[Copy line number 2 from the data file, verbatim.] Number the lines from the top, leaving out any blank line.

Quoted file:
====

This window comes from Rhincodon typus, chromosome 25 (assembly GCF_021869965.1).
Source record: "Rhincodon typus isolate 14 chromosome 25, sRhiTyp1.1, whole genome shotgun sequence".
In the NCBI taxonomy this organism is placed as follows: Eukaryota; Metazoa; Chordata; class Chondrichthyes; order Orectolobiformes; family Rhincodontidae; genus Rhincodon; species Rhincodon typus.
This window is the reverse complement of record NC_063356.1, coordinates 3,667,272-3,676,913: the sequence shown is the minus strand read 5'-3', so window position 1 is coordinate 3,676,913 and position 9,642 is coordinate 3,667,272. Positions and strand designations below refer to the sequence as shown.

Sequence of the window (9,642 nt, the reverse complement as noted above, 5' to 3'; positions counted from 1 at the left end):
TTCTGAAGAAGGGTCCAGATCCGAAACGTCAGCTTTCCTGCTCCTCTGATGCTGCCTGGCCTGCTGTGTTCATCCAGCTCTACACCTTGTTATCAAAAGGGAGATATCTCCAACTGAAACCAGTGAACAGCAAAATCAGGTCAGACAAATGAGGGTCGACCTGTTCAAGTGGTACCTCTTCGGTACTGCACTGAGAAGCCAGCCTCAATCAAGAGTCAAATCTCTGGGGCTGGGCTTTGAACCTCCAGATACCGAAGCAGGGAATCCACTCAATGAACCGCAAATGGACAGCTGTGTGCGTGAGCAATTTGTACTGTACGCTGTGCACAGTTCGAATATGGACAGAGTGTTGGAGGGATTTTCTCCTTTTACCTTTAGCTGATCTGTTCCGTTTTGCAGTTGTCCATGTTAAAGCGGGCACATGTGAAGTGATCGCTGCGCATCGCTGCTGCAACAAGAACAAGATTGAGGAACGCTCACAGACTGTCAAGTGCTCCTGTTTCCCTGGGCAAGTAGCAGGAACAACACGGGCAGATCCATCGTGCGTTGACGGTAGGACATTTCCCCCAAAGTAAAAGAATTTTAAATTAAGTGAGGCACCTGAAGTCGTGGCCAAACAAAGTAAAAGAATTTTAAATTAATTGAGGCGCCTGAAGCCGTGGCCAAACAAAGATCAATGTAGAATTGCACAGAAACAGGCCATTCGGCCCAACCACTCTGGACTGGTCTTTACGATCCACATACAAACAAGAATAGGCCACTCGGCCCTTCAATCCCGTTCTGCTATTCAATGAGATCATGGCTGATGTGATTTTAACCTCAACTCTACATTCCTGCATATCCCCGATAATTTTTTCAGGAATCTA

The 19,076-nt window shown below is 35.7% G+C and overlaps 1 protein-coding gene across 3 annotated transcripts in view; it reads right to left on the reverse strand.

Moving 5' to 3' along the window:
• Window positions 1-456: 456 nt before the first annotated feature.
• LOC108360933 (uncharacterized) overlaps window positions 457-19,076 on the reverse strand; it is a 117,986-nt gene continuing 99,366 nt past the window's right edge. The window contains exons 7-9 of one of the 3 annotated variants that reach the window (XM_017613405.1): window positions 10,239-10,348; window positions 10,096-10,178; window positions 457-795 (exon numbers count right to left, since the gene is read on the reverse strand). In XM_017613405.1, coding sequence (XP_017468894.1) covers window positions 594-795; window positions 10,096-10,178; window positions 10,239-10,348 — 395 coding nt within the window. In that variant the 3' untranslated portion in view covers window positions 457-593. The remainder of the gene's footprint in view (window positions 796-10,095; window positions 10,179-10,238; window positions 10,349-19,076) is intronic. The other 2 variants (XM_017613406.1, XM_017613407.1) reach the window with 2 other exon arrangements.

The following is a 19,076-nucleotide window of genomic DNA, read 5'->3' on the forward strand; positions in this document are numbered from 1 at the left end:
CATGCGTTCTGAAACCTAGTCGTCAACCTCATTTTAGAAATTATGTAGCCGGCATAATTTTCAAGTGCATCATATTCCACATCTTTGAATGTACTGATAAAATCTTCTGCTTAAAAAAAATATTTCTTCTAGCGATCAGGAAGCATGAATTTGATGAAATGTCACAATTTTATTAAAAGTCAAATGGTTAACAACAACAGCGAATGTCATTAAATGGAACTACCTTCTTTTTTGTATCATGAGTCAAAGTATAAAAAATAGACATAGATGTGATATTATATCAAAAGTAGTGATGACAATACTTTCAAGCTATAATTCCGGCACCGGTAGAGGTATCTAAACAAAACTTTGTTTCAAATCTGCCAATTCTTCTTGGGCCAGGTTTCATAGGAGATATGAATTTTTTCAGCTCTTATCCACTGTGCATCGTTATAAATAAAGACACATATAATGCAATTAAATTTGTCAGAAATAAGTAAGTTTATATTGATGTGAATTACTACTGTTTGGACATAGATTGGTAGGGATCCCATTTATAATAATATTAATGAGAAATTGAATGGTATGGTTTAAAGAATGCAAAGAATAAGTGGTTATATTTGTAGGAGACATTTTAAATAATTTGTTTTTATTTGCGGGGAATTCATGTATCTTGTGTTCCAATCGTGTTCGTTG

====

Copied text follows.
Source record: "Rhincodon typus isolate 14 chromosome 25, sRhiTyp1.1, whole genome shotgun sequence".